How Your IRA Can Cost You When It Comes to Medicare
You have done the right thing for years. You have diligently saved and accumulated funds in your IRA. At some point, the funds that you have put away for years must come out. Uncle Sam wants his share. When you reach age 70 ½, you must take a required minimum distribution (RMD) for that year and for every year thereafter.
You may not be happy about taking RMDs. You may think you don’t need the money, and you may be concerned about the tax hit that the RMD will bring. Besides the RMD itself being taxed, there is a ripple effect when an RMD is taken. An RMD is included as income for the year it is taken. A bump up in your income can negatively affect the availability of deductions and can impact the taxation of Social Security. One significant negative impact of an RMD may be increased Medicare costs. This is often not paid the attention it deserves by many IRA owners until it is too late.
Higher Medicare Costs
Without careful planning, your RMD can result in much higher healthcare costs. This is because the RMD is included in your Modified Adjusted Gross Income (MAGI) used to determine your Medicare Part B and Part D costs two years down the road. You can find the MAGI thresholds for increased costs at https://www.medicare.gov/. You will see there are no phaseout ranges. If you have a MAGI that is $1 over these limits you will have to pay the full extra amount. This can be a significant amount.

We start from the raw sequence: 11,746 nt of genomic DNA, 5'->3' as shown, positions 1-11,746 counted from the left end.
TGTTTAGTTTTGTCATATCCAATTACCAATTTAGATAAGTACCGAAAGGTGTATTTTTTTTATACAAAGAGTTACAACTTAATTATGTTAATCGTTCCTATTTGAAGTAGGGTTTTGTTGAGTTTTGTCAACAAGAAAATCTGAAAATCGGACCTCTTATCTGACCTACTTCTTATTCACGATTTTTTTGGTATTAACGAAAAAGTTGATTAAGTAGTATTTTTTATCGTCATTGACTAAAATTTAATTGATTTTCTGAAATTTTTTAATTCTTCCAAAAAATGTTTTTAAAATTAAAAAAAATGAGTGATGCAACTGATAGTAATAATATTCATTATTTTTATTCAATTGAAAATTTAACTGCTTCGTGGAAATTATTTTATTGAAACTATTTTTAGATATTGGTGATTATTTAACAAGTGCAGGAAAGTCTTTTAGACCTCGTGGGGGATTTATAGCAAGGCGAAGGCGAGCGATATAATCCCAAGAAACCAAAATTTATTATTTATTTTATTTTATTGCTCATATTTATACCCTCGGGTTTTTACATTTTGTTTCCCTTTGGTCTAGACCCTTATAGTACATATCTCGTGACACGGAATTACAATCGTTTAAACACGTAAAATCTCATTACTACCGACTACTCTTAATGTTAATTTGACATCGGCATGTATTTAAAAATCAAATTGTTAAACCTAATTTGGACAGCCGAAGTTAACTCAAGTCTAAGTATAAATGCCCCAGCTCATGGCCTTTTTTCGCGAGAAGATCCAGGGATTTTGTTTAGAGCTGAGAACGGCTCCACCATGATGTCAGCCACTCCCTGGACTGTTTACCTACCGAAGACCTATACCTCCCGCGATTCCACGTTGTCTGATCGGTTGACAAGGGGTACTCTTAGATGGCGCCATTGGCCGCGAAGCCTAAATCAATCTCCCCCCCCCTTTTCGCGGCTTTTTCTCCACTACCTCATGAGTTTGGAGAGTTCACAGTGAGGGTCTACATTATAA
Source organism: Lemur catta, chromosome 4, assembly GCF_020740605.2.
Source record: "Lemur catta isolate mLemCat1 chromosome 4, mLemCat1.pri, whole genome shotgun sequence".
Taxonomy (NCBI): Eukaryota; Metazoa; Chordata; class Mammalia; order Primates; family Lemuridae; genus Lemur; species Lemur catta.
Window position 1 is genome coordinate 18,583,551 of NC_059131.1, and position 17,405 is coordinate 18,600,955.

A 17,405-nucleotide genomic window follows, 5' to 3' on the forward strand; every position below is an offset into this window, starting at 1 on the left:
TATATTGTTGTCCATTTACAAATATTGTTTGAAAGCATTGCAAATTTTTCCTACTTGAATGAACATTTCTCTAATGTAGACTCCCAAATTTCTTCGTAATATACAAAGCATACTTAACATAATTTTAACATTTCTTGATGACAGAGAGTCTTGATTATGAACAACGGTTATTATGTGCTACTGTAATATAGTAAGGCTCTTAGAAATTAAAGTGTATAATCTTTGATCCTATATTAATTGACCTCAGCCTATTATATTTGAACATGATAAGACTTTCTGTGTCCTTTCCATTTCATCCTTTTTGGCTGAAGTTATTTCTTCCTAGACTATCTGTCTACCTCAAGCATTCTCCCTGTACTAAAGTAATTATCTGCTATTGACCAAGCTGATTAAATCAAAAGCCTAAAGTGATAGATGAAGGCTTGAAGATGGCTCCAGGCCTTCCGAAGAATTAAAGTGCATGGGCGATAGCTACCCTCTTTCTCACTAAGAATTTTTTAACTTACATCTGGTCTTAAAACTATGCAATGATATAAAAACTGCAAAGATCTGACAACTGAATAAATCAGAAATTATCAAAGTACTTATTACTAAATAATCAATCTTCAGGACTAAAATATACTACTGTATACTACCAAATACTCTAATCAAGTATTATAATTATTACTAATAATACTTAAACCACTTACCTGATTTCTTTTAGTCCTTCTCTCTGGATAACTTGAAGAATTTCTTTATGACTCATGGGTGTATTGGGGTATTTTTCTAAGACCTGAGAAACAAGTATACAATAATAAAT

How can you avoid falling into the trap of higher Medicare costs? Here are two strategies to consider:
If you are in your early sixties you may want to consider converting to a Roth IRA sooner than later. You will want to get the conversion done before the income from the conversion would affect your MAGI for Medicare purposes. By doing so, you can minimize the impact of RMDs on Medicare costs. RMDs are not required from Roth IRAs during the Roth IRA owner’s lifetime and qualified Roth IRA distributions are not included in MAGI for Medicare purposes.
If you are already taking RMDs, a Qualified Charitable Distribution (QCD) is another strategy you may consider to minimize the impact of RMDs from an IRA on Medicare costs. With a QCD, you can transfer up to $100,000 annually from your IRA to a charity tax-free.
A QCD can satisfy your RMD for the year and it is not included in MAGI for determining Medicare costs. Keeping the RMD amount out of MAGI can result in big savings. This is not the case if you take your RMD and then donate to a charity and claim a charitable deduction. With that approach, the RMD would still be included in MAGI.